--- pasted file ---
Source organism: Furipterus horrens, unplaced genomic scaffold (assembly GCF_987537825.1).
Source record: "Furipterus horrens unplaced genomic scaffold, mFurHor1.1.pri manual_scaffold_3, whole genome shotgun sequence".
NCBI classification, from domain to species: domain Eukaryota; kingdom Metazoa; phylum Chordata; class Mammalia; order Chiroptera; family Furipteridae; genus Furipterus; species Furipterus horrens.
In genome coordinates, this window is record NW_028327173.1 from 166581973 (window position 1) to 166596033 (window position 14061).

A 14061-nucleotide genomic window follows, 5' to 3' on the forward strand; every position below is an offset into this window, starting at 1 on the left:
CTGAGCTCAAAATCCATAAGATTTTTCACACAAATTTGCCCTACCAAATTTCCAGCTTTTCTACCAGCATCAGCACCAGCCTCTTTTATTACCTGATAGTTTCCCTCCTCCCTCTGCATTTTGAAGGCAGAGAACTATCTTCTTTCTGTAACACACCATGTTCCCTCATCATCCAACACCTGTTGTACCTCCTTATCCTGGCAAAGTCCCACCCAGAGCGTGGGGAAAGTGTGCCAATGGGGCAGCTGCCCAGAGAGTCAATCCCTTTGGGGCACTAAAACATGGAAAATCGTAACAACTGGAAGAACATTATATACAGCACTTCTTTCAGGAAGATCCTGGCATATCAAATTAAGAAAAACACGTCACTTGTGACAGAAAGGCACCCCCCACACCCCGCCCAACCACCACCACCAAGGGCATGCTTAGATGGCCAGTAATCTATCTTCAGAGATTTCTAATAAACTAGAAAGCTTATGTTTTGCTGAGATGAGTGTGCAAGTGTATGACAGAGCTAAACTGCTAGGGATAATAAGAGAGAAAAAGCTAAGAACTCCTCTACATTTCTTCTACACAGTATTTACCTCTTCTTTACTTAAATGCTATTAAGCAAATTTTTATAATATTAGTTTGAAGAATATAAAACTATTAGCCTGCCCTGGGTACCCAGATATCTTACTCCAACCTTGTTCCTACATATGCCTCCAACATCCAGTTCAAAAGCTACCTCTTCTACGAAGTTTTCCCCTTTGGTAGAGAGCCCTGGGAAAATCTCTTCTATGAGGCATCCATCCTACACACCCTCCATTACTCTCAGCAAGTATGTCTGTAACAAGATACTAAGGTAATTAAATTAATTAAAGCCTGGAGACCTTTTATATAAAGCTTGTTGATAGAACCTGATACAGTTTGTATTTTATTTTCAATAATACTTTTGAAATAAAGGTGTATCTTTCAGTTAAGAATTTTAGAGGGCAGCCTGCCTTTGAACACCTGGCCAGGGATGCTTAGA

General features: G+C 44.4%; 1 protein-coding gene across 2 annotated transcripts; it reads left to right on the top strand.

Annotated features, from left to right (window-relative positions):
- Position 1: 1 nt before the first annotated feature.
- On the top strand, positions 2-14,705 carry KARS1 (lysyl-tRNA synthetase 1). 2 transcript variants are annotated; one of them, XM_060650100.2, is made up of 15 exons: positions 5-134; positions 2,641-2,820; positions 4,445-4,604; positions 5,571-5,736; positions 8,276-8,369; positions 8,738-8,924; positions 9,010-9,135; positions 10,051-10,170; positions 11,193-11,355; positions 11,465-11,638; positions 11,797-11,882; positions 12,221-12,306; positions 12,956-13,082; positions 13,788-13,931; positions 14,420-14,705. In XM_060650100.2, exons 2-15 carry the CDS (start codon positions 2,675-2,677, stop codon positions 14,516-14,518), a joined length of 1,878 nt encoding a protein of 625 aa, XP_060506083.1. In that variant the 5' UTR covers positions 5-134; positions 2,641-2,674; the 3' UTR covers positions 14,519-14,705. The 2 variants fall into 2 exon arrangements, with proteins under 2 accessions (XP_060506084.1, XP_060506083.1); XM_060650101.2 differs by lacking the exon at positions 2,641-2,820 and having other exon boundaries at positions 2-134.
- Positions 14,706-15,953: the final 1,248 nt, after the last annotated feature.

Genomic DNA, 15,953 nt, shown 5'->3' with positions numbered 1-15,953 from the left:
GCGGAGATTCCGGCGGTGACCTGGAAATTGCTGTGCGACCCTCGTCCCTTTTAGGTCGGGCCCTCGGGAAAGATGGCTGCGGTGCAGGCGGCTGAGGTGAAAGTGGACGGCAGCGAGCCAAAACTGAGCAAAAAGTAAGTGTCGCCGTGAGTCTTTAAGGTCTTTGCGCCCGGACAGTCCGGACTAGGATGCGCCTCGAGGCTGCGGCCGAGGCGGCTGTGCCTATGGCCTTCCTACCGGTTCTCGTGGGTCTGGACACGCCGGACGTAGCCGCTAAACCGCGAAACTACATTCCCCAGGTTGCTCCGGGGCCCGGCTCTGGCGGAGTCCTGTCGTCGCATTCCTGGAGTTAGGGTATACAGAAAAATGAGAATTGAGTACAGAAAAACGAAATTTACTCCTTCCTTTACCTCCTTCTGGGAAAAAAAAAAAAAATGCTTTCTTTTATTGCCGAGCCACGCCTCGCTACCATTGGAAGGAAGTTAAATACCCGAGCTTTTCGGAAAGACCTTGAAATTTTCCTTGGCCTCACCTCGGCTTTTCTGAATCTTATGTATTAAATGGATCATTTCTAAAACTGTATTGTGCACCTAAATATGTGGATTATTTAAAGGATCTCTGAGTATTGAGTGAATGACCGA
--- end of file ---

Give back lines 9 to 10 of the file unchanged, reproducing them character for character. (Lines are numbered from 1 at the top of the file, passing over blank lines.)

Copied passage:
- Position 1: 1 nt before the first annotated feature.
- On the top strand, positions 2-14,705 carry KARS1 (lysyl-tRNA synthetase 1). 2 transcript variants are annotated; one of them, XM_060650100.2, is made up of 15 exons: positions 5-134; positions 2,641-2,820; positions 4,445-4,604; positions 5,571-5,736; positions 8,276-8,369; positions 8,738-8,924; positions 9,010-9,135; positions 10,051-10,170; positions 11,193-11,355; positions 11,465-11,638; positions 11,797-11,882; positions 12,221-12,306; positions 12,956-13,082; positions 13,788-13,931; positions 14,420-14,705. In XM_060650100.2, exons 2-15 carry the CDS (start codon positions 2,675-2,677, stop codon positions 14,516-14,518), a joined length of 1,878 nt encoding a protein of 625 aa, XP_060506083.1. In that variant the 5' UTR covers positions 5-134; positions 2,641-2,674; the 3' UTR covers positions 14,519-14,705. The 2 variants fall into 2 exon arrangements, with proteins under 2 accessions (XP_060506084.1, XP_060506083.1); XM_060650101.2 differs by lacking the exon at positions 2,641-2,820 and having other exon boundaries at positions 2-134.